Matthew R. Arnold of Arnold & Smith, PLLC answers the question “What should I do if I have been injured by another party but I can’t afford a lawyer?”
How long does it take to get a medical malpractice case into the hands of a jury? Eleven years and counting, at least for one North Carolina plaintiff. Sadly, Pamela Justus did not live to see her claims against neurosurgeon Michael Rosner, Park Ridge Health and Adventist Health litigated in a court of law.
Jurors in Henderson County Superior Court viewed Ms. Justus’ video testimony on Monday. The testimony was recorded more than two years ago—before Justus’ death. Justus said she hoped her lawsuit would keep what happened to her from happening to anyone else.
Mrs. Justus has alleged that Dr. Rosner performed unnecessary spinal procedures which failed to correct her medical problems of pain and fatigue and created additional medical problems, including neck and back pain, severe headaches, nausea and a paralyzed vocal cord. Dr. Rosner performed the surgeries in 2000 and 2001. Mrs. Justus died on Sept. 20, 2012.
Dr. Rosner’s medical license has been suspended repeatedly by the N.C. Medical Board. The board found in 2003 that Dr. Rosner had performed unnecessary surgeries on at least eight patients, including Mrs. Justus. In his spinal decompression surgeries, Dr. Rosner would carve away portions of the spine and the back of patients’ skulls in order to treat chronic pain conditions such as fibromyalgia. More than 20 lawsuits have been filed against Dr. Rosner alleging medical malpractice and professional negligence. Mrs. Justus filed her lawsuit in 2003.
Charlotte Personal Injury Attorney Matt Arnold of Arnold & Smith, PLLC answers the question: Can I wait a few months to pursue a personal injury claim?
Medical treatments involving stem cells have been hailed as holding the promise of a new generation of treatments for a variety of diseases, ailments and disorders. Now an American woman is learning that experimental stem cell treatments performed in Portugal eight years ago may have produced some unintended results.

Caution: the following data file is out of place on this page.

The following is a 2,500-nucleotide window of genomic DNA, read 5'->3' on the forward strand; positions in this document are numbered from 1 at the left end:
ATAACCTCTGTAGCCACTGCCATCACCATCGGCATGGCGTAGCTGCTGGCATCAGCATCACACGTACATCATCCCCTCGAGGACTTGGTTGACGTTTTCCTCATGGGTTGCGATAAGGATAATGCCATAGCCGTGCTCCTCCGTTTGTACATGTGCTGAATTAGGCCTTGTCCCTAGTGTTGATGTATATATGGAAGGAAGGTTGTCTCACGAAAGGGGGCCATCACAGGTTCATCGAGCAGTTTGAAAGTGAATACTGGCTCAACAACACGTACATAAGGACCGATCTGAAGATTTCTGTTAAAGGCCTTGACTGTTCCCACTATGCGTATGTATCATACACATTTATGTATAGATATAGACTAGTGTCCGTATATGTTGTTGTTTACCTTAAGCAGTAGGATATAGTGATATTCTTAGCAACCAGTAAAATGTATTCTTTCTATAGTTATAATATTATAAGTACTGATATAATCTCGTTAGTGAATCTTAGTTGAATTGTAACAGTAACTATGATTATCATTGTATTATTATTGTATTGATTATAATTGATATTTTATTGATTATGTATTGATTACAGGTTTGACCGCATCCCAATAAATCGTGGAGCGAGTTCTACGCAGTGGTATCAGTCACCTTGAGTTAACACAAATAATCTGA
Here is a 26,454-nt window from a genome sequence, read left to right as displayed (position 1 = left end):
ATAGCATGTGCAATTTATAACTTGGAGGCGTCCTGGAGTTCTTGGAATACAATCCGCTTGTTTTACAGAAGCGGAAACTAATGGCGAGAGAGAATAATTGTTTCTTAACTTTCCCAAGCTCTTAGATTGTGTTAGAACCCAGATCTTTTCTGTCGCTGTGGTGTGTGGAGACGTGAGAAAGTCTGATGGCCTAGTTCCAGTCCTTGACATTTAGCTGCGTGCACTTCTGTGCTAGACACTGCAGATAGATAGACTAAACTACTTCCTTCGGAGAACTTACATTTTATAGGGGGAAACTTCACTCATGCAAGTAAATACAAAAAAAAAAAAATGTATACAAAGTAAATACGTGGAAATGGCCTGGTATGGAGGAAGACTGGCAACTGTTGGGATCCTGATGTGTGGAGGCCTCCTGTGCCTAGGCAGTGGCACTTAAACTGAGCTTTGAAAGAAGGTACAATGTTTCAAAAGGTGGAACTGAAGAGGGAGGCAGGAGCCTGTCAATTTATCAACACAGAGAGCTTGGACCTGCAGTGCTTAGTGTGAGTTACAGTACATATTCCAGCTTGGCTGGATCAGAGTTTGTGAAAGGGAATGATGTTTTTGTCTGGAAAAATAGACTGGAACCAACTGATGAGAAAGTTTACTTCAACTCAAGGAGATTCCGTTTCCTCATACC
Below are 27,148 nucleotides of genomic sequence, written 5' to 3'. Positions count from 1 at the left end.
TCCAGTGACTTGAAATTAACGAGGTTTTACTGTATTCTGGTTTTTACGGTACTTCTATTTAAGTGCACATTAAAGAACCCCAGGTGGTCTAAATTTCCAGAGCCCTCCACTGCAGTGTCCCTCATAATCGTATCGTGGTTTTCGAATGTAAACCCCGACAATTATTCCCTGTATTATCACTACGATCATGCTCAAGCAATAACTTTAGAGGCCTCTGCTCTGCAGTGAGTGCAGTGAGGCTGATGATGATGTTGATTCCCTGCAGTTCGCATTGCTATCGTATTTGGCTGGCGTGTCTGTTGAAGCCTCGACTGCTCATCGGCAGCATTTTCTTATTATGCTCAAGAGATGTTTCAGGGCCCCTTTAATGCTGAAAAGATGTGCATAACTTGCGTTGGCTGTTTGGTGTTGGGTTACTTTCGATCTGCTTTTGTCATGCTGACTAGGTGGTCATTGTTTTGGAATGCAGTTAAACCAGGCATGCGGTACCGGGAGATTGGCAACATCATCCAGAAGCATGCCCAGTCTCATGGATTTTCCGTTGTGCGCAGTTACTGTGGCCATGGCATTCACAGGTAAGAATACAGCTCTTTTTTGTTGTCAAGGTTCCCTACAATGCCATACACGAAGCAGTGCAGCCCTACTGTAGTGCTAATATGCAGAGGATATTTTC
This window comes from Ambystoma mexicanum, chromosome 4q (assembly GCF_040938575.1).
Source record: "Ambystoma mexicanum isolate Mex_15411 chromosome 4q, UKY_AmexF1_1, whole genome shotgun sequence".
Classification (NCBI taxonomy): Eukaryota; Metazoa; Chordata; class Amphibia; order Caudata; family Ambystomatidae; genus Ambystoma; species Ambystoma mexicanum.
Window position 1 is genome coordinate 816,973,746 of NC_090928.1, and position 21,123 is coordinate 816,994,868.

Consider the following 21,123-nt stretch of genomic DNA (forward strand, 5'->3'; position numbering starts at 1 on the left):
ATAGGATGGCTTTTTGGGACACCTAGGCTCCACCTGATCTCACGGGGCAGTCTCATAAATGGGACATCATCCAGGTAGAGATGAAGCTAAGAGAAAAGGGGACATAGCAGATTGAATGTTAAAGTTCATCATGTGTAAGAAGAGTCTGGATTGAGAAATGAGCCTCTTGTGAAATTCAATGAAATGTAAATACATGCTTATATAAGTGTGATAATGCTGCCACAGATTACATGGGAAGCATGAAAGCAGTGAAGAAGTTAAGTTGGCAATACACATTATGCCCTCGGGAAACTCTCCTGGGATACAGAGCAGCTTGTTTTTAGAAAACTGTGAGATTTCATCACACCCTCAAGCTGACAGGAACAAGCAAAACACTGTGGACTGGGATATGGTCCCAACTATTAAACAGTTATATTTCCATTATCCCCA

The woman was suffering from paralysis. Doctors had used a similar method on some 20 other paralysis patients; more than half reported recovery of movement or sensation. The American woman’s treatment did not involve the controversial method of transplanting of embryonic stem cells; instead, doctors removed tissue from her nose and implanted it in her spine. Doctors hoped the cells would turn into other cell types similar to cells near the site of the woman’s injury, acting as a kind of bodily “repair kit.”
Instead, after the stem-cell operation, the woman experienced increasing pain. In 2013—eight years after the stem cell operation—doctors discovered a three-centimeter-long growth made up mainly of nasal tissue on the woman’s back. Doctors also found small pieces of bone and nerve branches that had not connected to the woman’s spinal nerves.
Doctors said this circumstance occurred in less than one-percent of operations and that many patients receiving the treatment had seen a “remarkable recovery.”
Attorney Matthew R. Arnold answering the question: “What exactly is a wrongful death claim?”
A distraught mother from North Carolina has filed a wrongful death lawsuit against a security company after she claims they put her son in a cab and sent him home despite him already being dead. The horrible incident took place in November 2011 at the Cumberland County Hospital.
The woman says that her son, A’Darrin Washington, had been going to the Cumberland County Hospital for 10 years for treatment of his recurrent pneumonia. Washington suffered from non-Hodgkin’s lymphoma and was used to dealing with a variety of health complications.
A week before the fatal cab ride, Washington checked himself into the hospital complaining of severe illness. Doctors initially misdiagnosed Washington as suffering from bacterial pneumonia. Days later, the doctors realized their mistake and began treating Washington for fungal pneumonia, finally giving him the proper medication. Then, only a few days later, the doctors decided he was better and ready to be discharged.